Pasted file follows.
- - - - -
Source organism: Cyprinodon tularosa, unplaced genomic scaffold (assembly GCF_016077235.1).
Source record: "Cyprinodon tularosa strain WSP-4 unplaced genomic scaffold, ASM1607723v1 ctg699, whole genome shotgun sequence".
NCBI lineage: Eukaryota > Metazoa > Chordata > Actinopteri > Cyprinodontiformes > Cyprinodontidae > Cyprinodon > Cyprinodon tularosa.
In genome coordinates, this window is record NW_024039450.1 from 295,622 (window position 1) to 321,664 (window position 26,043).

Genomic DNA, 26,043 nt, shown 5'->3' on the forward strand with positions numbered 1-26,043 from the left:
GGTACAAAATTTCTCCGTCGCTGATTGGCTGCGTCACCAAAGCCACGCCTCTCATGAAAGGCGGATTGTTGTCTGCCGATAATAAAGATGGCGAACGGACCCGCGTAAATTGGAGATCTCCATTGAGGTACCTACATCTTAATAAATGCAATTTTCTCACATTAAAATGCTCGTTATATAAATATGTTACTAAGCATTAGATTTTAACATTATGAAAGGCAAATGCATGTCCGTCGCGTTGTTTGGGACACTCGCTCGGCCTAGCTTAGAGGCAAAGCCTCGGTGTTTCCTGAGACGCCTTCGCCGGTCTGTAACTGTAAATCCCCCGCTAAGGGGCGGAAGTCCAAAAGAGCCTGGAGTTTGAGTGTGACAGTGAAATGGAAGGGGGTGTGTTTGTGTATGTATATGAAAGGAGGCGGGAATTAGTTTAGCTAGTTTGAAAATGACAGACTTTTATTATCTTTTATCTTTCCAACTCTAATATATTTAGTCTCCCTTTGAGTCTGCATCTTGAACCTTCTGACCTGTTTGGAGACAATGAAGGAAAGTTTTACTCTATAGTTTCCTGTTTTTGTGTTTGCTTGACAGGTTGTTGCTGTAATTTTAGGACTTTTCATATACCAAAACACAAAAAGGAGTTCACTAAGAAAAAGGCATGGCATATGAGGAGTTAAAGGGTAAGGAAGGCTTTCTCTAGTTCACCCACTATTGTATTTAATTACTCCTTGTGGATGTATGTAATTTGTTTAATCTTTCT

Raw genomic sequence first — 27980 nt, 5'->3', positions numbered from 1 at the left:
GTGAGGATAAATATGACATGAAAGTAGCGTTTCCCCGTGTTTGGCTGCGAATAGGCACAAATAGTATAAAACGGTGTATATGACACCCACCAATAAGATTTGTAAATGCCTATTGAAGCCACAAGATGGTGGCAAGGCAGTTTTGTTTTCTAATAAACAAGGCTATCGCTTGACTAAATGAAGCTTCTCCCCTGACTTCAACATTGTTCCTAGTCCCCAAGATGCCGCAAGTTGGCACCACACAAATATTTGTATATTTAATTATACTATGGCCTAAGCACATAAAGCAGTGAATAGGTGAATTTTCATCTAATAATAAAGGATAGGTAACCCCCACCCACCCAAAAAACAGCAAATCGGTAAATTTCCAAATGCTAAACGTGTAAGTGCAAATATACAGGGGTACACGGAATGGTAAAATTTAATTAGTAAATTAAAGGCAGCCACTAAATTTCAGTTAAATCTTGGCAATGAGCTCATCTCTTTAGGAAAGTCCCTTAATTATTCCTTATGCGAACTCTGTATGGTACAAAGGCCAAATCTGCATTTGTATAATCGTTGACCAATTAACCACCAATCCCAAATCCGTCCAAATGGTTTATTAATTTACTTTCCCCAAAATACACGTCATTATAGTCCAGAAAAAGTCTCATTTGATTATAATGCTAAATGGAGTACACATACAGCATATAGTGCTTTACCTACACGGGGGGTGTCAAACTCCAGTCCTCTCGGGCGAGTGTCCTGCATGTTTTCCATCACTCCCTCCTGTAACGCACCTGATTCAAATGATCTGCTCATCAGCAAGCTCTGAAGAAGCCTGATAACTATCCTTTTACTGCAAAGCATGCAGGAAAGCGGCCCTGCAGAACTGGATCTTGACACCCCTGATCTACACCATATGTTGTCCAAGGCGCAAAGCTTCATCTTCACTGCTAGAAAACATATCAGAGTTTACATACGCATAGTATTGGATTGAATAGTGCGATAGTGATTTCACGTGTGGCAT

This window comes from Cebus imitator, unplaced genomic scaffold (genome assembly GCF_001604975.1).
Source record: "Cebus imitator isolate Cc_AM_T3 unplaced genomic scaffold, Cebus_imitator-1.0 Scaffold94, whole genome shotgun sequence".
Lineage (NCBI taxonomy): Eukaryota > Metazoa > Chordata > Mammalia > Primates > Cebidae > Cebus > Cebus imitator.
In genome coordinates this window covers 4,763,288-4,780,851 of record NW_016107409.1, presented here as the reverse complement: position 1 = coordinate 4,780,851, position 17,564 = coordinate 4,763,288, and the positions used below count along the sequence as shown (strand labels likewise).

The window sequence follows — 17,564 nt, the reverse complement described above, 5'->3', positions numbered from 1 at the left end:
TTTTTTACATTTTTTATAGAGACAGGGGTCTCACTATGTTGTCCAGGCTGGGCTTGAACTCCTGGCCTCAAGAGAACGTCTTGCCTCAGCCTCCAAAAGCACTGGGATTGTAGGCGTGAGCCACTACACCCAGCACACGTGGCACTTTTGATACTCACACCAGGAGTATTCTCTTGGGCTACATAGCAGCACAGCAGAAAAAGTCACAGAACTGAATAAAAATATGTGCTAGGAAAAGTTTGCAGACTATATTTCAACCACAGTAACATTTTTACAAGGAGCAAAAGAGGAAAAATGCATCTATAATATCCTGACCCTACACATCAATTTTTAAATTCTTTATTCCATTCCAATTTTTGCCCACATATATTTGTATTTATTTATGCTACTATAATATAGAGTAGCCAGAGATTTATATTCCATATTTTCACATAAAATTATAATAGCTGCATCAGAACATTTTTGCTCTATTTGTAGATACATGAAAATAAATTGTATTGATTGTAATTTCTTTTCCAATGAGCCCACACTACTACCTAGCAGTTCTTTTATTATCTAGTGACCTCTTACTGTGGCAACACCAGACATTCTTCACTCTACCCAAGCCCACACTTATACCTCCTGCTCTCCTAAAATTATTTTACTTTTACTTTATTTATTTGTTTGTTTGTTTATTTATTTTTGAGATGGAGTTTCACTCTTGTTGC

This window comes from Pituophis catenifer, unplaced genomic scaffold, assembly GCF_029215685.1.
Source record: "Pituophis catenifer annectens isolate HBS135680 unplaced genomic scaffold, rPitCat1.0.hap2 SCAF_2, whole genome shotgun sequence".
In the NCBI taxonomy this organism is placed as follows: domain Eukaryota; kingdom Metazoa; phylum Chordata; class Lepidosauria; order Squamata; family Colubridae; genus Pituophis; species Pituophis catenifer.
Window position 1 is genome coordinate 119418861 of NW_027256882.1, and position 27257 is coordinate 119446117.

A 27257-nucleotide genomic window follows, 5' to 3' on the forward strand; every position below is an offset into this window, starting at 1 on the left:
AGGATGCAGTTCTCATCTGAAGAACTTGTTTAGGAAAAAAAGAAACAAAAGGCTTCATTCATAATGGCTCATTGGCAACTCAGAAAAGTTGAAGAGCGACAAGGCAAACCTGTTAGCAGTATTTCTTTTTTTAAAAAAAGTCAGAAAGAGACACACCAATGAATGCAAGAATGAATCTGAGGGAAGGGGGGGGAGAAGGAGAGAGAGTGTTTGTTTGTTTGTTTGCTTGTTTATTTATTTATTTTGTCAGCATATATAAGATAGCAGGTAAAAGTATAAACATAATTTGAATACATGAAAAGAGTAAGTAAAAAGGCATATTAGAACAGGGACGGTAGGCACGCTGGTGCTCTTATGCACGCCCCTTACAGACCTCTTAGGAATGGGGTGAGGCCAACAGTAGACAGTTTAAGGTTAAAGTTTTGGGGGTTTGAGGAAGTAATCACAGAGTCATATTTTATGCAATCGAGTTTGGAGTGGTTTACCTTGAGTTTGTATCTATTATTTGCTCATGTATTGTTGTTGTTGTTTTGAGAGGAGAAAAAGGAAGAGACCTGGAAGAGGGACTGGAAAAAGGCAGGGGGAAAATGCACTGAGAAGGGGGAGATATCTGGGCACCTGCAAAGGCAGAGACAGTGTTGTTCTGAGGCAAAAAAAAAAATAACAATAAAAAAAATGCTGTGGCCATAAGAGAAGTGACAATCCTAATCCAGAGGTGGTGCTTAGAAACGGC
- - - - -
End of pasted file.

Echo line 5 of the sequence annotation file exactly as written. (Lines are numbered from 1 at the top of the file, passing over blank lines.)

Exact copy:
Genomic DNA, 26,043 nt, shown 5'->3' on the forward strand with positions numbered 1-26,043 from the left: